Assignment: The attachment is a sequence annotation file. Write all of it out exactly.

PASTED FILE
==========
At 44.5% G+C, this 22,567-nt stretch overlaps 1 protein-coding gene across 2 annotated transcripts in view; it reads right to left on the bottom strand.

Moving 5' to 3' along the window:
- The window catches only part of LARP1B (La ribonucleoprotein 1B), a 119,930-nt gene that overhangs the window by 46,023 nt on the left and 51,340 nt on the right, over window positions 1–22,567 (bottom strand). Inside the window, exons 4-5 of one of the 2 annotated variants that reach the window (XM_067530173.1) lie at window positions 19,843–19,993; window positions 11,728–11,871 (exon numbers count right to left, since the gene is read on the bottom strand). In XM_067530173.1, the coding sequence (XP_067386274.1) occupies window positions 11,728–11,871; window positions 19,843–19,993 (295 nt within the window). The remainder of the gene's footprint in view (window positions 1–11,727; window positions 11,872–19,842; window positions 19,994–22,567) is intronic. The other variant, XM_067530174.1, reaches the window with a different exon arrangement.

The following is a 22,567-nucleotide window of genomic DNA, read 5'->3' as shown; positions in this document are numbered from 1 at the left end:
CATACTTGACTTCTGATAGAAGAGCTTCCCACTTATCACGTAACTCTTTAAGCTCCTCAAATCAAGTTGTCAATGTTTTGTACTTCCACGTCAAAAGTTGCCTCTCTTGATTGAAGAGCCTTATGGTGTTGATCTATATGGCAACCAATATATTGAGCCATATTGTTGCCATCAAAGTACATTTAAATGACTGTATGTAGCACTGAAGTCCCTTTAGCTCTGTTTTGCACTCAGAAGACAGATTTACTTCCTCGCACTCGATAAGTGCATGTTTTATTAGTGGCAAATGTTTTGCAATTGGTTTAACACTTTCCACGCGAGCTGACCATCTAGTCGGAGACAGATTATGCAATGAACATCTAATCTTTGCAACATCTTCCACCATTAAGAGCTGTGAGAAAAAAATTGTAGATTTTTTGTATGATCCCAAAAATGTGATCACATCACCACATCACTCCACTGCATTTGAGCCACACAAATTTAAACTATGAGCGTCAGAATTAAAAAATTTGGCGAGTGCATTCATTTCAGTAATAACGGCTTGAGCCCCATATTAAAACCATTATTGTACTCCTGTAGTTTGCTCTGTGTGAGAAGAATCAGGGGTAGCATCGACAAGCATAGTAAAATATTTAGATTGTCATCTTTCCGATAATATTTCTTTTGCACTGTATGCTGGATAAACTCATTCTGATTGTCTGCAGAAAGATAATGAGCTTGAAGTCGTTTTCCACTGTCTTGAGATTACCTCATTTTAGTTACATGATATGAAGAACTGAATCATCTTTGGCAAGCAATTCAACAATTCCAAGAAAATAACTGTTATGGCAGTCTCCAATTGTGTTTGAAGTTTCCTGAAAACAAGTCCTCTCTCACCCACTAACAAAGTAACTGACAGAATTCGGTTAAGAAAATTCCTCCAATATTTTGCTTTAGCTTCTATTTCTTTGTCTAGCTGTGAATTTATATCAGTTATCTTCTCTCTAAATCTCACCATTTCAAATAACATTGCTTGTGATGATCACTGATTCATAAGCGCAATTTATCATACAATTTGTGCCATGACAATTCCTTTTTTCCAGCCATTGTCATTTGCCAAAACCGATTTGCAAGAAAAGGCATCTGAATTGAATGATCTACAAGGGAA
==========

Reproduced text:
At 44.5% G+C, this 22,567-nt stretch overlaps 1 protein-coding gene across 2 annotated transcripts in view; it reads right to left on the bottom strand.

Moving 5' to 3' along the window:
- The window catches only part of LARP1B (La ribonucleoprotein 1B), a 119,930-nt gene that overhangs the window by 46,023 nt on the left and 51,340 nt on the right, over window positions 1–22,567 (bottom strand). Inside the window, exons 4-5 of one of the 2 annotated variants that reach the window (XM_067530173.1) lie at window positions 19,843–19,993; window positions 11,728–11,871 (exon numbers count right to left, since the gene is read on the bottom strand). In XM_067530173.1, the coding sequence (XP_067386274.1) occupies window positions 11,728–11,871; window positions 19,843–19,993 (295 nt within the window). The remainder of the gene's footprint in view (window positions 1–11,727; window positions 11,872–19,842; window positions 19,994–22,567) is intronic. The other variant, XM_067530174.1, reaches the window with a different exon arrangement.

The following is a 22,567-nucleotide window of genomic DNA, read 5'->3' as shown; positions in this document are numbered from 1 at the left end:
CATACTTGACTTCTGATAGAAGAGCTTCCCACTTATCACGTAACTCTTTAAGCTCCTCAAATCAAGTTGTCAATGTTTTGTACTTCCACGTCAAAAGTTGCCTCTCTTGATTGAAGAGCCTTATGGTGTTGATCTATATGGCAACCAATATATTGAGCCATATTGTTGCCATCAAAGTACATTTAAATGACTGTATGTAGCACTGAAGTCCCTTTAGCTCTGTTTTGCACTCAGAAGACAGATTTACTTCCTCGCACTCGATAAGTGCATGTTTTATTAGTGGCAAATGTTTTGCAATTGGTTTAACACTTTCCACGCGAGCTGACCATCTAGTCGGAGACAGATTATGCAATGAACATCTAATCTTTGCAACATCTTCCACCATTAAGAGCTGTGAGAAAAAAATTGTAGATTTTTTGTATGATCCCAAAAATGTGATCACATCACCACATCACTCCACTGCATTTGAGCCACACAAATTTAAACTATGAGCGTCAGAATTAAAAAATTTGGCGAGTGCATTCATTTCAGTAATAACGGCTTGAGCCCCATATTAAAACCATTATTGTACTCCTGTAGTTTGCTCTGTGTGAGAAGAATCAGGGGTAGCATCGACAAGCATAGTAAAATATTTAGATTGTCATCTTTCCGATAATATTTCTTTTGCACTGTATGCTGGATAAACTCATTCTGATTGTCTGCAGAAAGATAATGAGCTTGAAGTCGTTTTCCACTGTCTTGAGATTACCTCATTTTAGTTACATGATATGAAGAACTGAATCATCTTTGGCAAGCAATTCAACAATTCCAAGAAAATAACTGTTATGGCAGTCTCCAATTGTGTTTGAAGTTTCCTGAAAACAAGTCCTCTCTCACCCACTAACAAAGTAACTGACAGAATTCGGTTAAGAAAATTCCTCCAATATTTTGCTTTAGCTTCTATTTCTTTGTCTAGCTGTGAATTTATATCAGTTATCTTCTCTCTAAATCTCACCATTTCAAATAACATTGCTTGTGATGATCACTGATTCATAAGCGCAATTTATCATACAATTTGTGCCATGACAATTCCTTTTTTCCAGCCATTGTCATTTGCCAAAACCGATTTGCAAGAAAAGGCATCTGAATTGAATGATCTACAAGGGAA